Language, Science, and Perception

The dialogue continues! Responding to Richard Gipps's post contra aftab contra gipps contra seth

Gipps is quite right to point out that Seth (and other neuroscientists) have not been entirely clear about the sense in which they are using the terms such as "inference" and "prediction" when applied to neurological processes, how this usage departs from "ordinary" usage, and that this lack of clarity leads to confusion, inconsistency, and yes, possibly erroneous inferences. On this issue I am in agreement. While the project of bringing philosophical clarity to these neuroscientific terms is not necessarily easy, it is not impossible. Where I disagree with Gipps is that he seems to think that the entire project of explaining perception is muddled because there is no meaningful question to be answered, and that there is no meaningful way in which brains can be said to "infer" anything other than in a completely metaphorical manner. My own view is that there is a meaningful scientific question to be asked and answered, and there is a meaningful way in which brains can be said to predict or infer something that is not purely metaphorical.

#1. The truth about orbits

I had stated that when it comes to orbits, there are right and wrong answers: "the scientific model according to which sun is in orbit around the earth. This scientific model is decidedly false; the sun is not in orbit around the earth..."

Gipps on the other hand seems to think that when it comes to orbits, it is simply a matter of frame of reference: 

"when we're discussing the movements of celestial bodies, we might surely offer either the sun or the earth as our reference frame. We could of course stipulate the moon but, depending on the scientific context, that'd probably make the math very complex."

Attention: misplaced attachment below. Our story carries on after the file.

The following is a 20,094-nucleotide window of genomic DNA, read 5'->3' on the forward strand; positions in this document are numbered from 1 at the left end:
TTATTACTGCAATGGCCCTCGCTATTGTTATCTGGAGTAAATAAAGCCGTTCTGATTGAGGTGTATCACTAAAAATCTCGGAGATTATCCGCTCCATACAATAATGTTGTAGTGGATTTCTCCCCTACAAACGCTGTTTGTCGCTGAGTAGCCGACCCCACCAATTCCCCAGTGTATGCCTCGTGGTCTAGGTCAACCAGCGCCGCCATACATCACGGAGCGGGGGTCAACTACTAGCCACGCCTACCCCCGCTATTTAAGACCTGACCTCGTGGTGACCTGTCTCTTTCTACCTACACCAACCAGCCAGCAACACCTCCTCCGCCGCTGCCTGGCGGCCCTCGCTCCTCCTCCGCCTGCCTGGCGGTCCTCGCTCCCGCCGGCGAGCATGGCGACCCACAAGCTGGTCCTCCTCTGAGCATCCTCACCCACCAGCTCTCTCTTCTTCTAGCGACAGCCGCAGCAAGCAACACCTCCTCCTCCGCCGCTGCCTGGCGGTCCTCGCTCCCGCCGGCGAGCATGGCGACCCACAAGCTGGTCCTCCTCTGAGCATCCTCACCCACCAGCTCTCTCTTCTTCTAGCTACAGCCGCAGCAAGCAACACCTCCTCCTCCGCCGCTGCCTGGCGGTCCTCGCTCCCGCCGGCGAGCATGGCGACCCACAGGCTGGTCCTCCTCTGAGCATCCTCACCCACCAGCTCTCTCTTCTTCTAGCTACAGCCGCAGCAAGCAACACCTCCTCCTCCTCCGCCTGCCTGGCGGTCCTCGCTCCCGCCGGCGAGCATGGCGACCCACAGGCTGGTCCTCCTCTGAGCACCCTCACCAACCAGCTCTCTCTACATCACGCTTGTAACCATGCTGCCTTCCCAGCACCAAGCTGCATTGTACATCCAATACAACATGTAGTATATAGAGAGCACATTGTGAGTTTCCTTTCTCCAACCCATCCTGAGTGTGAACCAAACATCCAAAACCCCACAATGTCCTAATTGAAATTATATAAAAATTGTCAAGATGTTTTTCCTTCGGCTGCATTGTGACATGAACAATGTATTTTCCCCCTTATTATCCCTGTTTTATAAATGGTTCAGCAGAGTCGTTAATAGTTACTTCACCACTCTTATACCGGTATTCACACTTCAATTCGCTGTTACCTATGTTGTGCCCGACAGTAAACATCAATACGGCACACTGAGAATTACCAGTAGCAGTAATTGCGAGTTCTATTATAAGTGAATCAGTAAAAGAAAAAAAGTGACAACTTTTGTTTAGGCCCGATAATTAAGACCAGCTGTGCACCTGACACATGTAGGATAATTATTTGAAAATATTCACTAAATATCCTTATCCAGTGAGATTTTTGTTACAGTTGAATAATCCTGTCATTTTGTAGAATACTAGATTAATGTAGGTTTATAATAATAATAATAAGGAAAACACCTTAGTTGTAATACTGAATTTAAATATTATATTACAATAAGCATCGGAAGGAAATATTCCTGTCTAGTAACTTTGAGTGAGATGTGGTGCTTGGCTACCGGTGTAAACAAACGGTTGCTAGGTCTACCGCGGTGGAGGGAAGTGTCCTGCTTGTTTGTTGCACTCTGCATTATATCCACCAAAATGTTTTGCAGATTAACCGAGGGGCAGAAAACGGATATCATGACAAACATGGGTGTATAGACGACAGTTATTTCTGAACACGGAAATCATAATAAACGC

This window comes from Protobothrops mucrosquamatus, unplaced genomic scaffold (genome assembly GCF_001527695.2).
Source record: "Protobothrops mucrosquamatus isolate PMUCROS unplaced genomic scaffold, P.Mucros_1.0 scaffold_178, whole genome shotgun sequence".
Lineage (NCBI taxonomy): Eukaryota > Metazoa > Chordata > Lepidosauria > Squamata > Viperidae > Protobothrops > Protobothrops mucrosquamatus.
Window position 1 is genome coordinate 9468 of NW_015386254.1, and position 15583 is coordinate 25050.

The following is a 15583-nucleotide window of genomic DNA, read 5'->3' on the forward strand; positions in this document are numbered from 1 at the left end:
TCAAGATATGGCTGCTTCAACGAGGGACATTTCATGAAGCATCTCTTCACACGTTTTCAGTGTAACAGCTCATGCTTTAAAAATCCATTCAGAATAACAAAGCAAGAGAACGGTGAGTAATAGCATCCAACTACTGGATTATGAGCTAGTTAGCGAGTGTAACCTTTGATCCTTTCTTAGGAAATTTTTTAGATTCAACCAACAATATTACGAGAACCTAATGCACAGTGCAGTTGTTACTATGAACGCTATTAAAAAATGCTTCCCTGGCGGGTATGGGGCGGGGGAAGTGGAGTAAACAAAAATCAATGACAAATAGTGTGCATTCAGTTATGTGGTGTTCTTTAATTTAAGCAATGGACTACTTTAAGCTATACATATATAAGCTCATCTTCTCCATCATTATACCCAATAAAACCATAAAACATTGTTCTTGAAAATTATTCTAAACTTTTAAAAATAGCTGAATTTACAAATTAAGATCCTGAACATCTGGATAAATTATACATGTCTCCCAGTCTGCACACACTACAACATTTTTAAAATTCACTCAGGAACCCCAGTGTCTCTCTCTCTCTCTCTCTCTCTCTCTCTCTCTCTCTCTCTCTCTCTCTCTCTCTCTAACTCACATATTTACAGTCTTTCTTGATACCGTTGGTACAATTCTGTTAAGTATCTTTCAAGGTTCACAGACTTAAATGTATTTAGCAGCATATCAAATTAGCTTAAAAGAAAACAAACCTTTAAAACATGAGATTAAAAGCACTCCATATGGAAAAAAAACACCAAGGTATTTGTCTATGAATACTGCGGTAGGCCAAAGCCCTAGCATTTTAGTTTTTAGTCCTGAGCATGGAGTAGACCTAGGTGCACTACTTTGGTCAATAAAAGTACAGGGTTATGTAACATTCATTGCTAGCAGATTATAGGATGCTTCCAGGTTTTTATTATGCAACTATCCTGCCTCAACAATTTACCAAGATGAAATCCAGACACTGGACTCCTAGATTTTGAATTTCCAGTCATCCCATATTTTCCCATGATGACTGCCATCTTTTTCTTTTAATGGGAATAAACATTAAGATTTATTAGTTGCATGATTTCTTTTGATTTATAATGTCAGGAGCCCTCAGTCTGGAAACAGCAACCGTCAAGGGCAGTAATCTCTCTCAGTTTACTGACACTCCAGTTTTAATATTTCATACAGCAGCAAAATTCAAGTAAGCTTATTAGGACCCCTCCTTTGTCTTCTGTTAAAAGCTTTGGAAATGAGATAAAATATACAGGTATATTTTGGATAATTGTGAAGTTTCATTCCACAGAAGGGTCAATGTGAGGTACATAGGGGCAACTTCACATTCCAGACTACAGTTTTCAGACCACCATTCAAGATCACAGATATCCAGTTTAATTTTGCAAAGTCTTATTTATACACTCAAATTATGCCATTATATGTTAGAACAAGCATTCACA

Gipps here is referring to the relativity of motion. He is indeed correct that all motion is relative to some frame of reference, but orbital relationships are not merely about motion. They are primarily about gravity. The movement of celestial bodies are governed by gravity, or the curvature of the space-time continuum per Einstein's general relativity. Yes, if we take Earth to be the frame of reference, the relative movement of the Sun is around the Earth, but there is no scientific explanation as to why Sun would move around the Earth. On the other hand, there is a perfectly good explanation as to why Earth would move around the Sun. This is because Sun is extraordinarily more massive than Earth, it has a much larger gravitational pull, and it curves the space-time continuum around it. So contra Gipps, the truth of orbital relationships is not a matter of how simple the mathematical model of relative motion is, but rather what is the explanation that governs that relationship.

To restate my original point, it appears to us that Sun is in orbit around Earth because of relative motion, but Sun is not in orbit around Earth because that's not how gravity works. It is decidedly false because it contradicts our deepest, most reliable, most empirically supported theories of gravitation.

#2. Language and Science

Just as Gipps seems to think that asking "does the earth orbit the sun, or does the sun orbit the earth?" just isn't a good question and we don't really know what the question means, Gipps seems to think that "how do we perceive?" is not a meaningful question either. I think it is perfectly meaningful to ask "does the earth orbit the sun, or does the sun orbit the earth?", as I've explained above, and similarly I think it is perfectly meaningful to ask how do we perceive. It seems to me that just as Gipps doesn't quite appreciate that we can't understand how orbits work without referring to gravity, we can't quite understand how perception works without referring to... whatever the best explanatory theory for perception will turn out to be.